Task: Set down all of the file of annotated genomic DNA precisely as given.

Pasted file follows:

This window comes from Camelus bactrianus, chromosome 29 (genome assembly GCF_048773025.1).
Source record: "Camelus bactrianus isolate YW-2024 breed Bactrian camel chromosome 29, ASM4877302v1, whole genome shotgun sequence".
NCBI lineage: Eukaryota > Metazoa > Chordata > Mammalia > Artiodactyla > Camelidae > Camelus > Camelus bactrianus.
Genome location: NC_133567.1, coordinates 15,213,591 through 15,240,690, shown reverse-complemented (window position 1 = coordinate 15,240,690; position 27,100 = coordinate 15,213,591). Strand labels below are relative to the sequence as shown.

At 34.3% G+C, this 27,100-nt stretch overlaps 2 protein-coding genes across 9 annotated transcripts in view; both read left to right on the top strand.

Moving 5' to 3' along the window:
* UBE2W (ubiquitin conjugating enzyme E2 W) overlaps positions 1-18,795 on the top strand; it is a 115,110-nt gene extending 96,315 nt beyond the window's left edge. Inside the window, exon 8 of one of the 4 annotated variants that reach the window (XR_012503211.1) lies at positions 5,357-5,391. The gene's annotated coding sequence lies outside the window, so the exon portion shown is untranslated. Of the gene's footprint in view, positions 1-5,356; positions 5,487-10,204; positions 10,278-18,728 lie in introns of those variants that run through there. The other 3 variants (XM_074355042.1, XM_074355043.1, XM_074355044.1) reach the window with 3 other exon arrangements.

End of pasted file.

This window comes from Camelus bactrianus, chromosome 29 (genome assembly GCF_048773025.1).
Source record: "Camelus bactrianus isolate YW-2024 breed Bactrian camel chromosome 29, ASM4877302v1, whole genome shotgun sequence".
NCBI lineage: Eukaryota > Metazoa > Chordata > Mammalia > Artiodactyla > Camelidae > Camelus > Camelus bactrianus.
Genome location: NC_133567.1, coordinates 15,213,591 through 15,240,690, shown reverse-complemented (window position 1 = coordinate 15,240,690; position 27,100 = coordinate 15,213,591). Strand labels below are relative to the sequence as shown.

At 34.3% G+C, this 27,100-nt stretch overlaps 2 protein-coding genes across 9 annotated transcripts in view; both read left to right on the top strand.

Moving 5' to 3' along the window:
* UBE2W (ubiquitin conjugating enzyme E2 W) overlaps positions 1-18,795 on the top strand; it is a 115,110-nt gene extending 96,315 nt beyond the window's left edge. Inside the window, exon 8 of one of the 4 annotated variants that reach the window (XR_012503211.1) lies at positions 5,357-5,391. The gene's annotated coding sequence lies outside the window, so the exon portion shown is untranslated. Of the gene's footprint in view, positions 1-5,356; positions 5,487-10,204; positions 10,278-18,728 lie in introns of those variants that run through there. The other 3 variants (XM_074355042.1, XM_074355043.1, XM_074355044.1) reach the window with 3 other exon arrangements.